Zhe Zhang Systems Engineer and Researcher

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Impact of Large Requests in Shared Services

Impact of Large Requests in Shared Services


When an abnormally large request (takes L seconds to process) is issued to a shared service with frequency of F, its impact on the service overall performance grows in square relationship with L and also linearly with F. So, break up large requests as much as you can!

Problem Statement

Hadoop uses a single metadata server (NameNode) to keep track of all files and blocks in a cluster. The NameNode in a large Hadoop clusters is usually very heavily loaded — handling 10s of thousands of RPC requests per second. It is therefore (arguably) the most likely source of cluster performance issues.

From multiple severe cluster performance degradations, we have identified the root cause to /very infrequent, but very expensive/ requests to the NameNode. Last year, my colleague Konstantin optimized HDFS Balancer ’s GetBlocks call to NameNode from 40 ms to a few ms (see HDFS-11634 Optimize BlockIterator when iterating starts in the middle. for details). Although GetBlocks is only called a couple of times a second, this optimization very dramatically improved the average time NameNode can serve an RPC.

I have since been puzzled by this seemingly unproportional impact of infrequent-but-large requests. Think about it, if you make a 40 ms call twice a second, you would be “occupying” 8% of the “total service capacity”, right?

What finally triggered me to spend some more time thinking through this question was last week’s cluster incident, where a a super expensive RPC request every 2 mins, each taking 10 seconds to process. Average request latency increased from a few ms to 500!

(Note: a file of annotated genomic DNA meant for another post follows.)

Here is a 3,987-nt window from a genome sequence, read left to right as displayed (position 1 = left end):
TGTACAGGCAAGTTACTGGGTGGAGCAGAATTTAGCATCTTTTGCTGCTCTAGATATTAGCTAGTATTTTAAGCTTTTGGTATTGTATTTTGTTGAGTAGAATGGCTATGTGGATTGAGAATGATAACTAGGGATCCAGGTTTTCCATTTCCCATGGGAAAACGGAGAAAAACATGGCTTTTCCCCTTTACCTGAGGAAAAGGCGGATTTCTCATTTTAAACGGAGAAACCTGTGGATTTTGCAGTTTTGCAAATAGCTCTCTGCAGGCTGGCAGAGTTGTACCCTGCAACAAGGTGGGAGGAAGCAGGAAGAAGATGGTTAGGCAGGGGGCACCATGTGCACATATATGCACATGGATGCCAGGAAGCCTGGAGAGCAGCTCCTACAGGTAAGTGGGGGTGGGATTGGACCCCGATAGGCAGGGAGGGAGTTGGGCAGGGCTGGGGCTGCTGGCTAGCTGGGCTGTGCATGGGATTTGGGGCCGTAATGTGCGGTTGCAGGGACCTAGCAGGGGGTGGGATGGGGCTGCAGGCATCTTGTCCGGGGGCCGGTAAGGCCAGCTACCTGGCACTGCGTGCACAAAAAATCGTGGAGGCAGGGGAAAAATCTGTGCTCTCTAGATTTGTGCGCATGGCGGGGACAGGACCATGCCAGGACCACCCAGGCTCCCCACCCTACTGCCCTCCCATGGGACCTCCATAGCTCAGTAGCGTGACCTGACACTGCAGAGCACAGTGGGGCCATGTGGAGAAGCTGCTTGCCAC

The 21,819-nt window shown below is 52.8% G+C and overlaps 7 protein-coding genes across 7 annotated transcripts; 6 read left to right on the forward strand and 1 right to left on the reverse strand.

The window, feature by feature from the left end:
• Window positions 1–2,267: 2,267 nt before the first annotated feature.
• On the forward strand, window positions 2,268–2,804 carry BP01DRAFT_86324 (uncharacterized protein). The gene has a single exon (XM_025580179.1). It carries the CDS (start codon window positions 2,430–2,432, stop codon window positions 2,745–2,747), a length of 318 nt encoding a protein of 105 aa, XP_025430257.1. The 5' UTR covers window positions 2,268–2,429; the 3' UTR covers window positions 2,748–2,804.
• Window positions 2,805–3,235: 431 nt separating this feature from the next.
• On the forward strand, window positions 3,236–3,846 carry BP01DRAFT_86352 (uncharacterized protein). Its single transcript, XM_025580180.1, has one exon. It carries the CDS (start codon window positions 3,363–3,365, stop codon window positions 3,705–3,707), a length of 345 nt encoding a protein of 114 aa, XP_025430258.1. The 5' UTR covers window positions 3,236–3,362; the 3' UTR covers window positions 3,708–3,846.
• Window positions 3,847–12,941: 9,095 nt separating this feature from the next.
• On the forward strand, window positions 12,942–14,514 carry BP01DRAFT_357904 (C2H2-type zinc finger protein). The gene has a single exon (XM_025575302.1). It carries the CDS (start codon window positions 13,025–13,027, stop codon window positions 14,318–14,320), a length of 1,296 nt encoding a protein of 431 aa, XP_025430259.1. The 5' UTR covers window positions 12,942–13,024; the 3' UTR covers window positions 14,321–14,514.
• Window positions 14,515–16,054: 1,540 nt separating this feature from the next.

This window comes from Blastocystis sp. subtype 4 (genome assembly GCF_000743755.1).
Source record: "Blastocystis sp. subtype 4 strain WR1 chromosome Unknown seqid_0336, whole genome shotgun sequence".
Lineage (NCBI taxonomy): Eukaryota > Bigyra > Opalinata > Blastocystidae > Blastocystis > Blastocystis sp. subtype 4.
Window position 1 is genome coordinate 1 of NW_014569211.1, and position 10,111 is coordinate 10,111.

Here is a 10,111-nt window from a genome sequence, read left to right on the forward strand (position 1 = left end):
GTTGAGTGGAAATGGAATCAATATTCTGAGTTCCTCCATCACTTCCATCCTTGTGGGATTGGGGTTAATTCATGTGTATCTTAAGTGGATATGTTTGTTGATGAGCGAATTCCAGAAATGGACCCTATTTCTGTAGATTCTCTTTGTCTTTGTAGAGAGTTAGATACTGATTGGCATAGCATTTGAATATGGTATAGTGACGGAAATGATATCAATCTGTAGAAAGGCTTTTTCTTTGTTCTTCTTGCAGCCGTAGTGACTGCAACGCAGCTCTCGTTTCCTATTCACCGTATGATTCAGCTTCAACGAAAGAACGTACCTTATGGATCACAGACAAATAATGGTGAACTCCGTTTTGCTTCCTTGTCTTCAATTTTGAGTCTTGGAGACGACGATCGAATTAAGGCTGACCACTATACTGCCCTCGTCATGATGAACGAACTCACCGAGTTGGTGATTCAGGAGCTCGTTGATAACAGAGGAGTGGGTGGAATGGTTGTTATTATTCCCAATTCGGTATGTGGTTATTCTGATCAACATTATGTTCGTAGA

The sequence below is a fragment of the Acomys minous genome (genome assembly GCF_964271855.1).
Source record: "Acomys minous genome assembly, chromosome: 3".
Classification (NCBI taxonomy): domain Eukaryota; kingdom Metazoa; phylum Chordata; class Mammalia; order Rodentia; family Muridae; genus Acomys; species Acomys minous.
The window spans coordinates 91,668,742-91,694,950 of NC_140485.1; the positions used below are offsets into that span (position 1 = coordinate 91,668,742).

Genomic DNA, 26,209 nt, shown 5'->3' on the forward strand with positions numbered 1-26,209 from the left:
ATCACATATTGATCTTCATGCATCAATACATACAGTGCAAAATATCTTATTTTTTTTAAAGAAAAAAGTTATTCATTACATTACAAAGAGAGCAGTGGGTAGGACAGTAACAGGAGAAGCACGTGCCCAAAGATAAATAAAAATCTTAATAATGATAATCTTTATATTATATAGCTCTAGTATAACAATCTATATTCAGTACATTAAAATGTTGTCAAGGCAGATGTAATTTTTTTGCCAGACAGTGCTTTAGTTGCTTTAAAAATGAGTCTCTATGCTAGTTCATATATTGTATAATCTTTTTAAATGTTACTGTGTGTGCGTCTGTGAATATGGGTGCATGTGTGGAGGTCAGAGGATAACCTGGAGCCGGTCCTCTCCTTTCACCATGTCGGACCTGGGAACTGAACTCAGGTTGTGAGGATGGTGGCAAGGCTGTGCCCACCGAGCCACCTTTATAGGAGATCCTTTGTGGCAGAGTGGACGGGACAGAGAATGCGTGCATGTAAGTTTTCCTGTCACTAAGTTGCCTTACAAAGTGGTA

Intuitive Explanation

Take the above case (a 10 second request every 2 mins) as example. Let’s further assume: 1. Every second the server processes N “normal” requests 2. Every “normal” request takes M seconds to process. In a healthy, non-saturated system, MxN should be much smaller than 1.

At the end of a large, 10-second request, 10xN normal requests would be “blocked”. Among those blocked requests, the average “blocked time” is 5 seconds. This happens in every 2 mins (or 120 seconds). Therefore those 10xN blocked requests should be roughly 8.3% of all normal requests. In another words, this large request is causing 8.3% of all requests to have a service time of 5 seconds. This by itself is enough to bring the overall service time from almost-zero to 416 ms, which pretty closely matches with observation from the cluster incident.

Were this 10-second request to become 20 seconds, the overall service time would quadruple, because twice as many normal request would be blocked, with twice as much average block time. Were the frequency to increase from once 2 mins to once a minute, the overall service time would double.

Of course the above intuitive explanation is pretty rough. It has not considered the arrival distribution of the normal requests (in most cases should be a Poisson process). More importantly, it has ignored the compounding effect where a blocked normal request that arrived earlier would increase the wait time of a blocked normal request that arrived later.

Simple Mathematical Explanation

Per Pollaczek–Khinchine formula - Wikipedia, the average wait time in a service queue can be expressed as:

, where Var(S) is the variance of the service time distribution S. In the situation being discussed here, the service time of the large requests L is several magnitudes higher than that of normal requets, therefore the variance of Var(S) is dominated by the square of L itself.